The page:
But I think it’s fair to say that market data plays a far less significant role as dealers manage their new vehicle inventories.

When dealers order new vehicles from factories, they are often guessing about the vehicles and configurations that will play best in their local market. On top of that, there’s frequently pressure from factory reps to order specific cars, which results in dealers taking inventory to serve factory interests more than the dealership or its customers.

As these vehicles arrive at the dealership, market data often plays only a small role in the subsequent decisions for merchandising and pricing these cars—a factor that partially explains the current lack of transparency noted above. “I’d use that kind of data all day long if I had it at my fingertips,” a Detroit-area dealer told me.

Therein lies the current rub—dealers want the data to better manage their new vehicle inventories but it isn’t readily available.

That’s why I’m confident with my prediction. Over time, every market need gets filled. And it’s no stretch to imagine a day in the near future when the need for transparency and the availability of market data converge, giving dealers the ability to take a more market-focused, customer-satisfying approach to managing their new vehicle inventories.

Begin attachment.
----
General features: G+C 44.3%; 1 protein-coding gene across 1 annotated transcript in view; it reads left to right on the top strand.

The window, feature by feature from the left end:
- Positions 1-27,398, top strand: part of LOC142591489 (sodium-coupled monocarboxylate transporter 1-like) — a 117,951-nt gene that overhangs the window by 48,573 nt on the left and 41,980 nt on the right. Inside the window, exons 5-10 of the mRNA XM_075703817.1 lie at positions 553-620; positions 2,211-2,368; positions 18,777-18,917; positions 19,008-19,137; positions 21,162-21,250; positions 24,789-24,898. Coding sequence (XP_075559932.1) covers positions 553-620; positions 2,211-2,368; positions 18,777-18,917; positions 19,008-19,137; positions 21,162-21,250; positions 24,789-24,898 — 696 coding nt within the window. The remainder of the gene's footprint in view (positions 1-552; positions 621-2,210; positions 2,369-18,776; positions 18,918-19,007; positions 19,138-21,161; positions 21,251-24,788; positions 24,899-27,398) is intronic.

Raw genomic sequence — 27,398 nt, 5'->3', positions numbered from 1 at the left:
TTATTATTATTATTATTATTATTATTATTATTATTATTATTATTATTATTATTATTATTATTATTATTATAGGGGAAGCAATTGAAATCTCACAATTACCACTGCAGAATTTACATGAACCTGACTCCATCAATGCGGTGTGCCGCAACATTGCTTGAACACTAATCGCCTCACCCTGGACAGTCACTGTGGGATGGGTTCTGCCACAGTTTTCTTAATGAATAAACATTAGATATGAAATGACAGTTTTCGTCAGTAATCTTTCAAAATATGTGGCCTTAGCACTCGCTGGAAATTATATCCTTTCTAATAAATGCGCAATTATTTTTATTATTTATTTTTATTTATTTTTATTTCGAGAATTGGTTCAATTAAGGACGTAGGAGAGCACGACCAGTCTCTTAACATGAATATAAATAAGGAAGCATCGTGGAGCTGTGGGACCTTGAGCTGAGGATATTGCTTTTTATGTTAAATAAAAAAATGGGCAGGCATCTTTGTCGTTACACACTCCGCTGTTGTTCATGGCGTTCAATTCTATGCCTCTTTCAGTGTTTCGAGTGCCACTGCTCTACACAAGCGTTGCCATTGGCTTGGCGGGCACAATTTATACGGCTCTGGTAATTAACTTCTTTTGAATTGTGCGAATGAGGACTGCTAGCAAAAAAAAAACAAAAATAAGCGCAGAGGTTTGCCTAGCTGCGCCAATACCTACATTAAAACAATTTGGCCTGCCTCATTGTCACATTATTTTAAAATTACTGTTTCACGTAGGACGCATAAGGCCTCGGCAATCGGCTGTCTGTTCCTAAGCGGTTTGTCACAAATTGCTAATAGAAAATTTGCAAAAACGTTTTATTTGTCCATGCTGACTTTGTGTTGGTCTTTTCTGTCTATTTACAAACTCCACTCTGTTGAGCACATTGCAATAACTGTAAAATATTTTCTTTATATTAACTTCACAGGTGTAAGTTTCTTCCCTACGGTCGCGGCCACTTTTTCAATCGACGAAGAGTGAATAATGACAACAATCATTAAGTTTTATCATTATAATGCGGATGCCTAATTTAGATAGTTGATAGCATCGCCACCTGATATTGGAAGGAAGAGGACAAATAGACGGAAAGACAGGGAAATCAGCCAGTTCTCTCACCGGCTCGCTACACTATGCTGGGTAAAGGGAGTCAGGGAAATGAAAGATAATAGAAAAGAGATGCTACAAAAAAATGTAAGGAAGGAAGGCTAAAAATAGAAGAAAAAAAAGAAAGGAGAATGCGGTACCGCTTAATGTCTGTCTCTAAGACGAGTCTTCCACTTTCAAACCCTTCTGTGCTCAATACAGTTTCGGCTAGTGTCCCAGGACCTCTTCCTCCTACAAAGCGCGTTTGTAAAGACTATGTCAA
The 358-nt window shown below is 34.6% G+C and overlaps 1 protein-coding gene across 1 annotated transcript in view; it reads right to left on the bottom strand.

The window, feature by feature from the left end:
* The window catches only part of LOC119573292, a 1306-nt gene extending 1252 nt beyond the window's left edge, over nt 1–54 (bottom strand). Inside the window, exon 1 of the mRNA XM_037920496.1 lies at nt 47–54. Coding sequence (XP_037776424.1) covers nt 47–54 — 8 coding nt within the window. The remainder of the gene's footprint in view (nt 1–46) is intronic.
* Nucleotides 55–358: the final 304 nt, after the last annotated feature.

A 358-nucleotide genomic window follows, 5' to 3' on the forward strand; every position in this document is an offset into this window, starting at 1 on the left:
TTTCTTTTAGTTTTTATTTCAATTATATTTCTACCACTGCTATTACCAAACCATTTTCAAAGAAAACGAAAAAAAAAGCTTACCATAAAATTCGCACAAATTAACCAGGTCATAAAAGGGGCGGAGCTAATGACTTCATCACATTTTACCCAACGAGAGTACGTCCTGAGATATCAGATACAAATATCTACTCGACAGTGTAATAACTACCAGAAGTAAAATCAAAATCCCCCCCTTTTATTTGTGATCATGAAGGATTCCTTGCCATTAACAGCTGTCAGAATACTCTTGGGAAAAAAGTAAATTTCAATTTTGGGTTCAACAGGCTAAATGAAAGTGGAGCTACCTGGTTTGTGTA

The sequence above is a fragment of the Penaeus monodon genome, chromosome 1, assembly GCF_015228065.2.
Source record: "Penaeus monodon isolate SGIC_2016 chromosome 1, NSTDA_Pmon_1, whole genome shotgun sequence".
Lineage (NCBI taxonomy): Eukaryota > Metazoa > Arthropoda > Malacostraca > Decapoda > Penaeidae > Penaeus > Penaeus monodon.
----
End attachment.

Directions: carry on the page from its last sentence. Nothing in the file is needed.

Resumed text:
From there, it’ll really just be a matter of adoption and implementation. The good news? Dealers who have undertaken transparent, market-focused processes in their used vehicle operations will have a leg up on dealers who haven’t.


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Lycia Jedlicki

Two Simple Steps to Customer “Royalty”

crownWhen are we going to start treating the pre-owned vehicle customer like royalty instead of the “red-headed step child”?

When a customer takes delivery of a new vehicle, we try to make sure we do everything possible to ensure they come back to our service department (at least for the first visit). We may do this by giving them their first service free or scheduling their first service appointment. Why do we do this? Hopefully because we want to retain that customer and not just to keep the manufacturer happy!

What would happen if we treated ALL of our pre-owned vehicle customers like new vehicle customers, not just our certified pre-owed, but every pre-owned we retailed?

I have a dealer in one of my NCM 20 Groups that did just that! Guess what happened? Her service department gross profit increased 69% (yes, she was already profitable). Her customer pay repair orders increased 8.9% and her customer pay hours increased 42%.

What did she do differently?